by Bob Maschi; this article was originally published in Partisan issue no. 25, printed May 2008.

It sounds scary. Agents notify a property owner that their land will be taken over by the government. A team of appraisers rushes in to determine value. Over objections, a check is issued and the prior owners are ordered off the property.

The process is called Eminent Domain. The Constitution mentions it in the 5th Amendment: "... nor shall private property be taken for public use without just compensation." Eminent Domain is a necessary process for government. It's why you can travel on a straight highway at 60 (okay, 75) miles an hour rather than crawl in a zigzag pattern around properties whose owners refused to sell. It's no coincidence that train tracks cross the nation in a, relatively, straight line. Or that police stations are often located next to fi re stations and city halls.

Recently, after a series of Eminent Domain takings, a debate ensued over the process. These cases resulted in property being taken and then handed over to businesses - which certainly stretched the definition of 'public use'. This is not entirely unusual - lands for railroad tracks and utility lines have often been taken by government to benefit corporate interests. But, suddenly, a movement erupted challenging Eminent Domain.

This movement resembled a revolt against higher powers. Claims that crooked government officials and greedy corporations were seeking to steal suburban homes ran amok. And, certainly, the complicity between governments and businesses through Eminent Domain, privatization and other methods of redistributing our national resources at bargain rates is close to criminal.

But this movement has been seriously corrupted.

In 2006, Proposition 90 appeared on California ballots. Its summary read:

"Should the California Constitution be amended to require government to pay property owners for substantial economic losses resulting from some new laws and rules, and limit government authority to take ownership of private property?" Proponents of the measure argued: "Proposition 90 stops eminent domain abuse and protects the American Dream -the fundamental right of every American to own a home. It prevents government from taking your home or property without your permission and turning it over to powerful developers who want to build strip malls or other commercial projects."

It sounds very anti-business, right? But, it wasn't. While the ballot measure placed limits on Eminent Domain, it also required governments to pay property owners for 'lost value' when their lands were subject to new environmental regulations or more restrictive zoning laws - things that few singlefamily home owners need worry about. So, who would Proposition 90 have most benefited?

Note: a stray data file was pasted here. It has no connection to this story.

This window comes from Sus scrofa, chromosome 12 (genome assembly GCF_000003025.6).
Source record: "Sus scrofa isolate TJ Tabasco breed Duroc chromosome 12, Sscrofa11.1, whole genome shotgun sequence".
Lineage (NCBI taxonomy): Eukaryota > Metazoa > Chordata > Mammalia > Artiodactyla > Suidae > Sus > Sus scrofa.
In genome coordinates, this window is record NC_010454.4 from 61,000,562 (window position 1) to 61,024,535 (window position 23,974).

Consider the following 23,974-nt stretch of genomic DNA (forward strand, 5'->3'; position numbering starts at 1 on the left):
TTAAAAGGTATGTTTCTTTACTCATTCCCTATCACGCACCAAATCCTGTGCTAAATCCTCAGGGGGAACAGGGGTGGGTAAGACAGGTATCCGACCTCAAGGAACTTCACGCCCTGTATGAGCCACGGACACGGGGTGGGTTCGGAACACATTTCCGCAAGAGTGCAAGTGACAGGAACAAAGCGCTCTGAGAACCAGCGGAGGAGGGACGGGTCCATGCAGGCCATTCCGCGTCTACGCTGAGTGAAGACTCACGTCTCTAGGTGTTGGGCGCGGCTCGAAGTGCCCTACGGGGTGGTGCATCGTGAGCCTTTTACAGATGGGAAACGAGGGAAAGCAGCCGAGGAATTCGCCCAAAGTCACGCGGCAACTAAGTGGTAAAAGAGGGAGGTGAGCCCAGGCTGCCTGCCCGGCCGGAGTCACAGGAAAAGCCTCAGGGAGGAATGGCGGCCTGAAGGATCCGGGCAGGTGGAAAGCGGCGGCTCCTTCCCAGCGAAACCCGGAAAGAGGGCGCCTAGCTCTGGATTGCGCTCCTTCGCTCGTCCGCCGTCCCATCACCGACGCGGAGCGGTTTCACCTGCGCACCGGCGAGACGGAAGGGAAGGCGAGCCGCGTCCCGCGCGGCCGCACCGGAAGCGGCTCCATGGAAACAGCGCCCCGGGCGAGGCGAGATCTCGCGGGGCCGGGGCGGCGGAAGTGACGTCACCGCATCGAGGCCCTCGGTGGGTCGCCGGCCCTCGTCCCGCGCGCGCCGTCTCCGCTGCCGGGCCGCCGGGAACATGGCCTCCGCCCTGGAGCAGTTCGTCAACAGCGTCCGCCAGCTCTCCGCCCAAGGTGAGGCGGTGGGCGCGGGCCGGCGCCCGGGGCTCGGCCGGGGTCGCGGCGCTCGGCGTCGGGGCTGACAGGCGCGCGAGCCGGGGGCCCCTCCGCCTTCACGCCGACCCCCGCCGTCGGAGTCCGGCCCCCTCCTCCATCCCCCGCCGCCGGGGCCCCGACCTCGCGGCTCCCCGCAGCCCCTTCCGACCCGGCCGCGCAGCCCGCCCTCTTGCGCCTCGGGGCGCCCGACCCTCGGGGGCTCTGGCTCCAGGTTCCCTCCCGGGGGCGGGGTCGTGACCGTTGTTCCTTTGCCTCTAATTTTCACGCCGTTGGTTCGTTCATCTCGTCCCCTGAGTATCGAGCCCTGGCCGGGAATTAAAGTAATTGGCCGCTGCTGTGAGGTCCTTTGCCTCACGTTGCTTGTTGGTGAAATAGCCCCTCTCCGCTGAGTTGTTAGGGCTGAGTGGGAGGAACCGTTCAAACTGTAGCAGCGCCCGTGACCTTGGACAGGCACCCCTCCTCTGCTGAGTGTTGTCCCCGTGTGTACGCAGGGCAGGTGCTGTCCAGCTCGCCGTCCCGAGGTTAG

Businesses, developers, corporate interests... the exact same groups that the movement questioning Eminent Domain was, supposedly, aimed at. What happened was obvious. Corporate interests had pushed the measure, hoping that people's anger could, through deception, be used against them.

Proposition 90 was narrowly defeated. Certainly, many voters wanted to strike against corporate and government complicity and ended up voting for a measure that would have further wrecked our environment, blighted our communities and bankrupted the state.

The interests who supported this proposition are back again, targeting the June, 2008 election in California and again attempting to tap into the anger of voters with key words and images that cloud the truth. Proposition 98, while reducing governments' Eminent Domain abilities, will also end rent control in California and again threatens environmental and zoning regulations (Proposition 99 will also be on the ballot. This measure is more reasonable and specifically protects owner-occupied homes while allowing exceptions for community improvements).

Conservatives and corporations have, through deception and dishonesty, become skilled at masking their true intentions. It is a corrupt, money-driven system where citizens can be manipulated into voting for one thing while getting the near opposite in return.

Bob Maschi is a member of the San Bernardino County Peace and Freedom Party Central Committee.

Professional Joomla Support by IDL Web Inc.